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centexsmoker 12-17-2012 11:33 PM

The Fabulous Janell's Tamale Recipe
 
Well, down here in central/SouthTX Tamale's on Christmas eve are a beloved tradition. I got all nostalgic tonight as I trimmed and cured a 14lb belly for Christmas day bacon and an 8 lb ham for lunch on Christmas day. We ended up with 4.5lbs of skin and fat to render into lard for the Christmas eve feast. Thought I would share the recipe for any and all of our displaced Texans who can't get good tamales and anyone else who wants something really cool to do with pulled pork. The great thing about tamales is that they are meant to be made and eaten with family and friends so they are the perfect holiday meal. Hope you guys all have a great Christmas!

Centex

(sorry no pics yet- I've only been a forum dweller for 9 months and I wasn't taking pictures of all my food last Christmas) :becky:

I'll get plenty this year though!




This recipe was adapted from Mexico One Plate at at Time by Rick Bayless

Smoked Pork Tamales

Filling:
4 cups finely shredded pork shoulder


Red Chili Sauce


2 1/2 oz Dried Ancho Chiles

3 cups Hot Water

1 Large Can Tomato Sauce

2 cloves Garlic

1/4 cup Sour Cream

1 1/2 tsp Salt

Stem & seed the chiles, then toast them in a dry skillet over medium heat
Place in a bowl and cover with 3 cups very hot water
Soak for 20 minutes
Puree re-hydrated peppers with 1 1/2 cups of the soaking liquid, tomato sauce & minced garlic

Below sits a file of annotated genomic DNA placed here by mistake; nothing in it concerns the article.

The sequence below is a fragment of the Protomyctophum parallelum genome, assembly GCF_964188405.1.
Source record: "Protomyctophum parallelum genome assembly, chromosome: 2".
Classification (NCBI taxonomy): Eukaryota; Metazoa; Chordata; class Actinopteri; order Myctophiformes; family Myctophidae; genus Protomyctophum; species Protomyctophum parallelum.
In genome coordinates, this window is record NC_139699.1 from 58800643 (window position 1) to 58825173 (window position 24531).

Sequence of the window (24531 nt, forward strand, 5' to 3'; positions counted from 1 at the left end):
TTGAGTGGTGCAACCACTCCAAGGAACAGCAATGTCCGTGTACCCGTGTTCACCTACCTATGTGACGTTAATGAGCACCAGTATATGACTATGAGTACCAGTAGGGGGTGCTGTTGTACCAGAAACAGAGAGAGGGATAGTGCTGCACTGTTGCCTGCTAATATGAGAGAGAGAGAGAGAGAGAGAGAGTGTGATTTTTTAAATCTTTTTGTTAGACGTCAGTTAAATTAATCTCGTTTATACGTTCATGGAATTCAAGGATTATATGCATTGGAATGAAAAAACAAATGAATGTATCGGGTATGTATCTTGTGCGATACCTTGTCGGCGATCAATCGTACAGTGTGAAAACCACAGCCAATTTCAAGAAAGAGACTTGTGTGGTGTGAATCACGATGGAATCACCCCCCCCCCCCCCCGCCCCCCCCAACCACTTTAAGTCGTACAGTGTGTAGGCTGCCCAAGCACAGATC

Add sour cream and adjust salt to taste

*This makes 3 cups of sauce, which is more than you need. Add this sauce to the pork until it is moist, but not too wet. Freeze the extra sauce for up to a year or use it to make enchiladas.

Batter:
1 ¼ cups (10 oz) Rendered Lard
2 lbs Pork Fat


Ask your butcher to save scraps trimmed from roasts and chops. Don’t use salt pork or bacon fat, as the flavors are too strong.
Preheat oven to 275 degrees.
Cut fat into 1 inch cubes and spread it out in a deep baking dish
Place fat in oven and stir every once in a while until the fat renders into a clear liquid (about 2 hours).
Let lard cool to lukewarm and strain.

1 ½ tsp Baking Powder
2 tsp salt
4 cups (2 lbs) fresh, coarse ground masa for tamales
*or* 3 ½ cups dried masa harina mixed with 2 ¼ cups hot water
1 ½ cup chicken broth


Beat Lard, baking powder, and salt with an electric mixer on medium-high until light in texture (1 minute)
Continue beating as you add masa (fresh or reconstituted) in three additions.
Reduce speed to medium-low and add broth. Continue beating another minute or so, until a ½ tsp dollop of the batter floats in a cup of cold water (if it floats, the tamales will be tender and light).
Beat in enough of the remaining broth to give the mixture the consistency of cake batter (it should hold its shape in a spoon).
Taste and add extra salt if you think it needs it.
You can make this ahead of time, refrigerate for several days, then re-beat with a little broth or water to bring the batter to the soft consistency it had before.


Corn Husks:
8 oz package Dried Corn Husks


soak in hot water for 3-5 hours until pliable
Choose 24 of the largest and most pliable husks and pat dry, then wrap in a damp dish cloth.


Making Tamales:


Lay out one of your chosen corn husks with the tapered end towards you
Spread ¼ cup batter into about a 4 inch SQUARE in the middle of your husk. Leave at least a 1 ½ inch border at the tapered end.
Spoon ⅛ cup (2 Tbsp) filling down the center of the batter.
Pick up the 2 long sides of the corn husk and bring them together (this will cause the batter to surround the filling).
Roll the excess corn husk around the tamal and fold the 1 ½ inch tapered portion over to close the end, leaving the top open.
Once you’ve made 6 tamales, stack them together and tie them loosely with a string.


Steaming Tamales: